Calgary Minute: Councillor Charged, Cancer Center, and Transit Plan Debated

Calgary Minute: Councillor Charged, Cancer Center, and Transit Plan Debated

Calgary City Hall


Calgary Minute - Your weekly one-minute summary of Calgary politics


This Week In Calgary:

  • The Council Services Committee will meet this morning at 9:30 am. The Committee will elect a Chair and a Vice-Chair.

  • On Tuesday, at 10:30 am, there will be a Strategic Meeting of Council. Much of the meeting will be spent in-camera on a “Strategic Look Back 2022” discussion.

  • The Calgary Planning Commission will meet on Thursday at 1:00 pm. Several land use amendments are on the agenda as well as a confidential discussion about a Bridgeland Riverside Multimodal Pedestrian Bridge.


Last Week In Calgary:

  • Councillors got a look at the new “Route Ahead” transit plan and were divided on the strategy. The City plans to implement a primary transit network and prioritize frequency rather than coverage. While buses and trains will come more often along key routes - at least every 10 minutes between 6:00 am and 9:00 pm - users along secondary routes will need to travel farther to a transit stop. The Infrastructure and Planning Committee voted 6-5 to approve the changes. Councillors Dan McLean, Jennifer Wyness, Sonya Sharp, Andre Chabot, and Peter Demong were opposed to the changes. Council as a whole must still vote to approve the plan.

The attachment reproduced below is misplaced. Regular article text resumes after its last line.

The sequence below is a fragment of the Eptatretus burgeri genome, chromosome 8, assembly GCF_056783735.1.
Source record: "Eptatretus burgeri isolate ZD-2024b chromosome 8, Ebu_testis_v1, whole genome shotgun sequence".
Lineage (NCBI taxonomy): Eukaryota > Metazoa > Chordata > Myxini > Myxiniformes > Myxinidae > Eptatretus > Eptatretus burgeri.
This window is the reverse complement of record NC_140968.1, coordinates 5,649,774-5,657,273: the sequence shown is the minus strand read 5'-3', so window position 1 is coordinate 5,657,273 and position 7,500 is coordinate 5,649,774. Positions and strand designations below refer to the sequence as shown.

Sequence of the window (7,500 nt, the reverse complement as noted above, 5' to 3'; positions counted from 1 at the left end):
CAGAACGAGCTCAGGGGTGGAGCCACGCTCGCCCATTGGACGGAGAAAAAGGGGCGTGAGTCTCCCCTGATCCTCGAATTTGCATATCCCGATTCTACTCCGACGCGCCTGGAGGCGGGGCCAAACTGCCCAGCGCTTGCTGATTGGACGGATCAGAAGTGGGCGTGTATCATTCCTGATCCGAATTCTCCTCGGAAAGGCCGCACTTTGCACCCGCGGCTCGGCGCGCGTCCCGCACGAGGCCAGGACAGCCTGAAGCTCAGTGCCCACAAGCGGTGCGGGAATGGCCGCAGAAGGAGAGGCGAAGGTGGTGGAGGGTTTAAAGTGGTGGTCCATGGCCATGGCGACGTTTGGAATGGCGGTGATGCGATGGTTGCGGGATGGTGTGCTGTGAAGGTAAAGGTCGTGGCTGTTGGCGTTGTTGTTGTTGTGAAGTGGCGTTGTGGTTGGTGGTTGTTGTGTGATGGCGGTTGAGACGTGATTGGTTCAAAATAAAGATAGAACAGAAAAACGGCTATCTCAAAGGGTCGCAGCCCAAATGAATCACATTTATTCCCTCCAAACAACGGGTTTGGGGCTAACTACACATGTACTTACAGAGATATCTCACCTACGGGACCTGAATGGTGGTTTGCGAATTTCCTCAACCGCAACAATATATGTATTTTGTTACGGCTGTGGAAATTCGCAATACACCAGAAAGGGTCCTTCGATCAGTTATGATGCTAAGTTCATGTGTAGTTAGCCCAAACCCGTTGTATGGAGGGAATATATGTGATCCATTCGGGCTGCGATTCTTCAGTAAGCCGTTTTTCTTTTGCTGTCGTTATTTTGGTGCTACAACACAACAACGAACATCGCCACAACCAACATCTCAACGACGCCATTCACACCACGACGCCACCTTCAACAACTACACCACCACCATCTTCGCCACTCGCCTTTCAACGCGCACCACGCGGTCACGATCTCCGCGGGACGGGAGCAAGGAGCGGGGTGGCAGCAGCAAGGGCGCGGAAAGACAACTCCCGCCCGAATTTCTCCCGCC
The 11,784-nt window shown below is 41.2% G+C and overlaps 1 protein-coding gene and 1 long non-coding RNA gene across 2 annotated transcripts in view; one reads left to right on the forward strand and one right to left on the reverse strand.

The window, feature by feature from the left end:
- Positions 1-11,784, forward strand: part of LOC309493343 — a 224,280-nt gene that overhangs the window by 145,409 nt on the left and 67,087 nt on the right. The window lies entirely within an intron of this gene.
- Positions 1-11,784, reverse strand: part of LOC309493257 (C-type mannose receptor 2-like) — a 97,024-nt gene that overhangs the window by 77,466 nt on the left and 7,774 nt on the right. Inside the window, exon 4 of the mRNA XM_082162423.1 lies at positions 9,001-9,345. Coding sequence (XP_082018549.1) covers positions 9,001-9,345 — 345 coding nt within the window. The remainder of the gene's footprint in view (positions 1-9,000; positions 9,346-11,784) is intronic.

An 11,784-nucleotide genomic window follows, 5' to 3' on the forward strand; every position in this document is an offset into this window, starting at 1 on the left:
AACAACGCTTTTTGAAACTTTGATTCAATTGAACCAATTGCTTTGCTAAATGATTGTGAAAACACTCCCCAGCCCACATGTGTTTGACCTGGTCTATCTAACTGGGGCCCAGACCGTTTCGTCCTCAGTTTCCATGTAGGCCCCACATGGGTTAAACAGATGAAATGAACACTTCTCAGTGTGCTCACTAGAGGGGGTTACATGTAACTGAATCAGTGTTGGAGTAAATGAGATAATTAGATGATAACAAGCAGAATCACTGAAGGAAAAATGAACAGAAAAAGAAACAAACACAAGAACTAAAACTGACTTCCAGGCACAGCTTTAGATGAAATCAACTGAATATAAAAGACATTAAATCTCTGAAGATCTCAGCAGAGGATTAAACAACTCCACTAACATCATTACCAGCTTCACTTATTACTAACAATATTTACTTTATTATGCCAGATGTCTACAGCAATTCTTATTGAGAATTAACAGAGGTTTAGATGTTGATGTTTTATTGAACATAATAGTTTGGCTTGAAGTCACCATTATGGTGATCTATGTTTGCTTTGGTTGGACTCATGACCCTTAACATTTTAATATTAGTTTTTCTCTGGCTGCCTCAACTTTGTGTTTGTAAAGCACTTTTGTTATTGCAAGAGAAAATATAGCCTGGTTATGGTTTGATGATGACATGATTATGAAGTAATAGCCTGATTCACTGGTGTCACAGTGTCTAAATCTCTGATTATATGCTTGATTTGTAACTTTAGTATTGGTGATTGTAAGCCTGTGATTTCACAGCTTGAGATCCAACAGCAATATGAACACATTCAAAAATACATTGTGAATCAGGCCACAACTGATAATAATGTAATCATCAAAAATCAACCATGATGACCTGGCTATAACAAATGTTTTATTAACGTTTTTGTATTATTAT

• Ward 9 Councillor Gian-Carlo Carra has been charged with mischief under $5,000 after a road rage incident in April. The case was handled by the Edmonton Police Service to ensure an independent investigation, as Councillor Carra sat on the Calgary Police Commission. Carra later resigned from the Police Commission but says he plans to fight the charges.

  • Construction of the Calgary Cancer Centre has been completed and the keys handed over to Alberta Health Services. The facility is located next to the Foothills Medical Centre in northwestern Calgary and will focus on diagnosis, treatment, and research. It will be another year before the $1.4-billion Centre is ready to accept patients.




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